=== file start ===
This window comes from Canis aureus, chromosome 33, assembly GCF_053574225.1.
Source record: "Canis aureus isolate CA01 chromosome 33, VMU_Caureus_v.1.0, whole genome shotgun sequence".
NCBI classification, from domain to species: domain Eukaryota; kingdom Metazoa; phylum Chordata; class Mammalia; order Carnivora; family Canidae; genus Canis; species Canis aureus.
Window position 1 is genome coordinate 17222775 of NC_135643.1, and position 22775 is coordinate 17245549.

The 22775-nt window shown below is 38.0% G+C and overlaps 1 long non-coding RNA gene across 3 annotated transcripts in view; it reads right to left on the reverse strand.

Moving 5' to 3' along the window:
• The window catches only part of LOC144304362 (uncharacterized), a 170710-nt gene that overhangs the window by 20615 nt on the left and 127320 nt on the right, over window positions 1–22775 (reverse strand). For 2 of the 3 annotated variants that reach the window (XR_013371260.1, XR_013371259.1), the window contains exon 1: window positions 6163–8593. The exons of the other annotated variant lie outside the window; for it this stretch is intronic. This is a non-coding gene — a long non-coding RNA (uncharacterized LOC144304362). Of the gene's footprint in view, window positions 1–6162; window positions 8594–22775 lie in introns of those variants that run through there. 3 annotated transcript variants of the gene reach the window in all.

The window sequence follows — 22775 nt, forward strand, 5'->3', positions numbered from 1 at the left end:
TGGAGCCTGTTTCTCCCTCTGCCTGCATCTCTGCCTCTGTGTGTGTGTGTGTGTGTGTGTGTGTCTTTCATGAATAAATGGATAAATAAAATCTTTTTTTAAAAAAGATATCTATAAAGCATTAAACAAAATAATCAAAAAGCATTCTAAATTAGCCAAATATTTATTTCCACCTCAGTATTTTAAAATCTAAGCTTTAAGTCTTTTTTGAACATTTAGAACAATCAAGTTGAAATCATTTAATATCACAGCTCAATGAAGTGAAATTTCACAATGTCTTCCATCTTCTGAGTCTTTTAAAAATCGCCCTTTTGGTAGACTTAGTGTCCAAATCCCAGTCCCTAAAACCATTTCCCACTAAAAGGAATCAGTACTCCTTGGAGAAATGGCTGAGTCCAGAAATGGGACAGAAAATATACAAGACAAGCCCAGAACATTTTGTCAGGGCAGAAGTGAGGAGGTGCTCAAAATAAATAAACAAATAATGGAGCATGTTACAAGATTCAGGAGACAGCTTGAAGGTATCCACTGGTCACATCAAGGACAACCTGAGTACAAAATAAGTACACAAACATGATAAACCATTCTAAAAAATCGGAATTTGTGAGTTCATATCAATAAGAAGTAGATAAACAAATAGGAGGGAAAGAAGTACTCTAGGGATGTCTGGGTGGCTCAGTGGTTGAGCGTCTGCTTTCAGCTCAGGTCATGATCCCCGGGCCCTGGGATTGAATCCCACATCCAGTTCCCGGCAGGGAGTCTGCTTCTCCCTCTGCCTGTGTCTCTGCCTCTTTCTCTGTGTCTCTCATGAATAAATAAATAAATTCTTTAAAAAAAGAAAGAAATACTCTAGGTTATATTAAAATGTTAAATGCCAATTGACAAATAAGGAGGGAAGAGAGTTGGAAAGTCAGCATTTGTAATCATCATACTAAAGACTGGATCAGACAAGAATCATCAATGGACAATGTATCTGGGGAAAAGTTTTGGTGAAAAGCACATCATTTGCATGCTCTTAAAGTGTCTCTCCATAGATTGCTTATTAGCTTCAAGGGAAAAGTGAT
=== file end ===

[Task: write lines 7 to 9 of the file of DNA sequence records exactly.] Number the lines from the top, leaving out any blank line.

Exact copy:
• The window catches only part of LOC144304362 (uncharacterized), a 170710-nt gene that overhangs the window by 20615 nt on the left and 127320 nt on the right, over window positions 1–22775 (reverse strand). For 2 of the 3 annotated variants that reach the window (XR_013371260.1, XR_013371259.1), the window contains exon 1: window positions 6163–8593. The exons of the other annotated variant lie outside the window; for it this stretch is intronic. This is a non-coding gene — a long non-coding RNA (uncharacterized LOC144304362). Of the gene's footprint in view, window positions 1–6162; window positions 8594–22775 lie in introns of those variants that run through there. 3 annotated transcript variants of the gene reach the window in all.

The window sequence follows — 22775 nt, forward strand, 5'->3', positions numbered from 1 at the left end:
TGGAGCCTGTTTCTCCCTCTGCCTGCATCTCTGCCTCTGTGTGTGTGTGTGTGTGTGTGTGTGTCTTTCATGAATAAATGGATAAATAAAATCTTTTTTTAAAAAAGATATCTATAAAGCATTAAACAAAATAATCAAAAAGCATTCTAAATTAGCCAAATATTTATTTCCACCTCAGTATTTTAAAATCTAAGCTTTAAGTCTTTTTTGAACATTTAGAACAATCAAGTTGAAATCATTTAATATCACAGCTCAATGAAGTGAAATTTCACAATGTCTTCCATCTTCTGAGTCTTTTAAAAATCGCCCTTTTGGTAGACTTAGTGTCCAAATCCCAGTCCCTAAAACCATTTCCCACTAAAAGGAATCAGTACTCCTTGGAGAAATGGCTGAGTCCAGAAATGGGACAGAAAATATACAAGACAAGCCCAGAACATTTTGTCAGGGCAGAAGTGAGGAGGTGCTCAAAATAAATAAACAAATAATGGAGCATGTTACAAGATTCAGGAGACAGCTTGAAGGTATCCACTGGTCACATCAAGGACAACCTGAGTACAAAATAAGTACACAAACATGATAAACCATTCTAAAAAATCGGAATTTGTGAGTTCATATCAATAAGAAGTAGATAAACAAATAGGAGGGAAAGAAGTACTCTAGGGATGTCTGGGTGGCTCAGTGGTTGAGCGTCTGCTTTCAGCTCAGGTCATGATCCCCGGGCCCTGGGATTGAATCCCACATCCAGTTCCCGGCAGGGAGTCTGCTTCTCCCTCTGCCTGTGTCTCTGCCTCTTTCTCTGTGTCTCTCATGAATAAATAAATAAATTCTTTAAAAAAAGAAAGAAATACTCTAGGTTATATTAAAATGTTAAATGCCAATTGACAAATAAGGAGGGAAGAGAGTTGGAAAGTCAGCATTTGTAATCATCATACTAAAGACTGGATCAGACAAGAATCATCAATGGACAATGTATCTGGGGAAAAGTTTTGGTGAAAAGCACATCATTTGCATGCTCTTAAAGTGTCTCTCCATAGATTGCTTATTAGCTTCAAGGGAAAAGTGAT